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This chapter 3 is the technical heart of the book. It gives an epistemic interpretation of CTT (constructive type theory) in terms of knowledge and information. This interpretation is explicated by considering CTT as a framework for the representation of knowledge processes with the operation of retrieving and extending knowledge. This formalization abstracts common processes in computer science. The interpretation given here is due to Giuseppe Primiero and is partially based on ideas of Borghuis, Kamarredine and Nederpelt.
Basic notions in this type theoretical framework are that of context (coinciding with the notion of context familiar to type theorists) and that of environment (which has been presented by Peer Martin-Löf 1991a who attributes this notion to Peter Landin) which is the logical translation of the notion of computer memory.
In philosophical logic a typing judgement $a:\alpha$ is called predication of $a$ in $\alpha$.
In this case $(-):\alpha$ is called the category of objects predicated in $\alpha$.
We say the object $\alpha$ on the right of the colon is meaning referring.
In philosophical logic a typing judgement $a:\alpha$ is called analytic with respect to some specific inference $I$ if it occurs more than one times in $I$.
The equivalence of types and concepts means that every judgement establishes the predication of a concept. A type is an element in the category of predication $(-) : type$. A context in this theory is regarded as a carrier of meaning.
Here the notion of information enters implicitly: Specific elements of proofs are regarded as carriers of information.
Assumptions are assertion conditions for judgements. The notion of information is related to the operations performed on the content of contexts.
calculus of contexts and environments?
There are two specific types
subject to the following rules:
The rule
is saying that contexts can be used as types and that we write contexts in brackets.
where $\gamma:environment$, $\gamma:\Gamma$, and $\alpha: type$. This rule declares the formation of a type $\alpha$ under a environment $\gamma$. It is an extension of a context in some environment.
The rule
in the first bracket expects environments and in the second- expects contexts.
This rule can be derived from two rules of computation of environments whose genesis is conceptually crucial to this chapter:
To avoid the circularity arising in the formalization of contexts we need some inductive construction called updating. Contexts are hence built by successive updating of the elements in it:
The notions of information and knowledge will be defined by the following structural aspects of CTT:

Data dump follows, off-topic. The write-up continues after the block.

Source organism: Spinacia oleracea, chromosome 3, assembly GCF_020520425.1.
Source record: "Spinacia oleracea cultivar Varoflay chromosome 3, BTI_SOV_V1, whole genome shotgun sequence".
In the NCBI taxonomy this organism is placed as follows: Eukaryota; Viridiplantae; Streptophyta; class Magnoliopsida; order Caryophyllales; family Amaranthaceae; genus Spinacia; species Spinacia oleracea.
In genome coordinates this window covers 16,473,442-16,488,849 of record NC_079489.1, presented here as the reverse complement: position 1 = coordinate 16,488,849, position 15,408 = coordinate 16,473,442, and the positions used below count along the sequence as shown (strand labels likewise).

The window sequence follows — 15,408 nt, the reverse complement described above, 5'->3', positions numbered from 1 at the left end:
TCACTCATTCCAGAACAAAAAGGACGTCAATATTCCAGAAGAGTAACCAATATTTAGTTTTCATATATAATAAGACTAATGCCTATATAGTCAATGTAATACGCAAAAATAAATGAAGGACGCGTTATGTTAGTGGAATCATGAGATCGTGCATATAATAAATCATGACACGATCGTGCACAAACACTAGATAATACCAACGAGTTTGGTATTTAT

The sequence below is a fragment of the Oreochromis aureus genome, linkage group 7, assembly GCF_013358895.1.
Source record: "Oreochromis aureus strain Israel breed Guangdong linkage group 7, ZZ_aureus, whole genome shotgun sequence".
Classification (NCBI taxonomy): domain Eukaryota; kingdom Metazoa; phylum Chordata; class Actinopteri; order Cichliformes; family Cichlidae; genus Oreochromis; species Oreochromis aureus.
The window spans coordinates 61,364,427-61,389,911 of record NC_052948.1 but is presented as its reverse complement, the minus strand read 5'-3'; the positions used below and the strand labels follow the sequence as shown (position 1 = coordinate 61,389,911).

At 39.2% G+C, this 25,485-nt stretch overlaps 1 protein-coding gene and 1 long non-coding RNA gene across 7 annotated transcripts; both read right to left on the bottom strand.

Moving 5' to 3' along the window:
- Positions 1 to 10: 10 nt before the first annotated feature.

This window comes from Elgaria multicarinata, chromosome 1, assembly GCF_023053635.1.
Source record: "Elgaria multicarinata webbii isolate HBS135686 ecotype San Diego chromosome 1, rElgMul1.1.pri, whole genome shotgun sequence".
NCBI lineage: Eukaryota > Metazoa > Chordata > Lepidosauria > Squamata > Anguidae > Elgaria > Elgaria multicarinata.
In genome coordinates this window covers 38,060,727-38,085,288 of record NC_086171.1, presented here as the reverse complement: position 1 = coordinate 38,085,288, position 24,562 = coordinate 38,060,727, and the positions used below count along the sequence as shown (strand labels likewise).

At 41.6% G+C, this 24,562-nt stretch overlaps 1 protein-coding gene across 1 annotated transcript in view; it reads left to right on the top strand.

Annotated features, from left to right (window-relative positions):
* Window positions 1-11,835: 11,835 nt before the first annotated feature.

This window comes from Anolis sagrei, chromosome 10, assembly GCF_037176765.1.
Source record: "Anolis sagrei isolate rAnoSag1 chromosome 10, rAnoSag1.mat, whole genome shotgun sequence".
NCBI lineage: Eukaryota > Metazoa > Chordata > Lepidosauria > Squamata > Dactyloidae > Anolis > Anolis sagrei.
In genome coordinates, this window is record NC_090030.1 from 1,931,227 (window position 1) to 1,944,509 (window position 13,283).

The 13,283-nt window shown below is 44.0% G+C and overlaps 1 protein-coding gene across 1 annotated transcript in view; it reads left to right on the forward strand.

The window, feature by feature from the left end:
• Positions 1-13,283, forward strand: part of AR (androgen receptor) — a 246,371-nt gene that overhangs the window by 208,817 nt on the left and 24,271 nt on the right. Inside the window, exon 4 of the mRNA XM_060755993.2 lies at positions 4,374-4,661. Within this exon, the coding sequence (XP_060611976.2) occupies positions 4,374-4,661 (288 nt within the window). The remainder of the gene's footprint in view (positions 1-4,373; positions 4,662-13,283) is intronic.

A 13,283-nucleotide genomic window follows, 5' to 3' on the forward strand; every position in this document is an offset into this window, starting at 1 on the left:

Presuppositions, in the basic form these are type declarations.
Assumptions, these are contained in contexts for dependent types and objects.
Context extension
Categorical judgements
It is important to notice that Presuppositions and Assumptions are thought of as different notions.
A presupposition for a judgement $a:\alpha$ is a judgment which is needed for the judgement $a:\alpha$ to make sense.
For example $a:\alpha$ has as $\alpha:type$ as a presupposition. We write in this case $\lt\alpha:\type\gt$ to indicate that $\alpha:type$ is a presupposition (for some judgement).
Notice that we could call $\alpha:type$ a type declaration of the type $\alpha$ and $a:\alpha$ an instatiation of the type $\alpha$.
The notion of assumption enters the definition of a dependent type. An assumption is the aspect on which a dependent type depends.
The aspect of a dependent type which depends (on some assumption) we could call knowable object.
We say the object $\alpha$ on the right of the colon in $a:\alpha$ is meaning referring.
Meaning is what is referred to $a$ by $\alpha$.
By definition of CTT a judgement is true if it has a proof.
We refer to this fact by saying that $(x:\alpha)$ carries the information that $[x/a]:type$ is true.
Recall that by definition types are general concepts.
Every typing judgements in a context is (by definition) informational data.
For example type declarations, assumptions and derived judgements are informational data with respect to the specific contexts they occur in.
A prefix (=initial segment) $(x_1:a_1,\dots,x_n:a_n)$ of a context $(x_1:a_1,\dots,x_n:a_n,x_{n+1}:a_{n+1},\dots,x_{n+k}:a_{n+k}):=\Gamma$ we could call an informational state in $\Gamma$.
We could call the collection of all judgements in an informational state its (underlying) knowledge state.
A context $\Delta$ is a carrier of information. We could think of the class of all extensions (see below) $\{\Gamma\leftarrow \Delta|\Gamma:context\}$ of the class of all information contained in $\Delta$.
An interpretation of (also called updating of …by or extension of…by)
in (resp. by)
is defined by giving a sequence of definitions:
see also [Ranta1994] pp.145-147
An extension $\Gamma\leftarrow \Delta$ of a context $\Gamma$ by a context $\Delta$ as defined above can be derived by the following basic cases:
(a) Addition of a type declaration (Introduction of a new context): i.e. $\Gamma=(x_1:\alpha_1,\dots,x_n:\alpha_n)$ is extended to $\Delta=x_1:\alpha_1,\dots,x_n:\alpha_n,\lt \alpha_{n+1}:type\gt)$
(b) Addition of a new assumption: i.e. $\Gamma=(x_1:\alpha_1,\dots,x_n:\alpha_n)$ is extended to $\Delta=x_1:\alpha_1,\dots,x_n:\alpha_n, x_{n+1}:\alpha_{n+1})$
(c) variable substitution (addition of a definition): i.e. $\Gamma=(x_1:\alpha_1,\dots,x_n:\alpha_n)$ is “extended” (the resulting expression may be shorter) to $\Delta=(\Gamma,x_k=a:\alpha_k)$
Borghuis, Kammarredine, Nederpelt, Formalizing Belief Revision in Type Theory, BibTex
Peer Martin-Löf, Contexts and environments, unpublished notes by P. Mäenpaä and A. Rata of a series of lectures given at Stockholm University
Aarne Ranta: type-theoretical grammar, 1994, Oxford University Press
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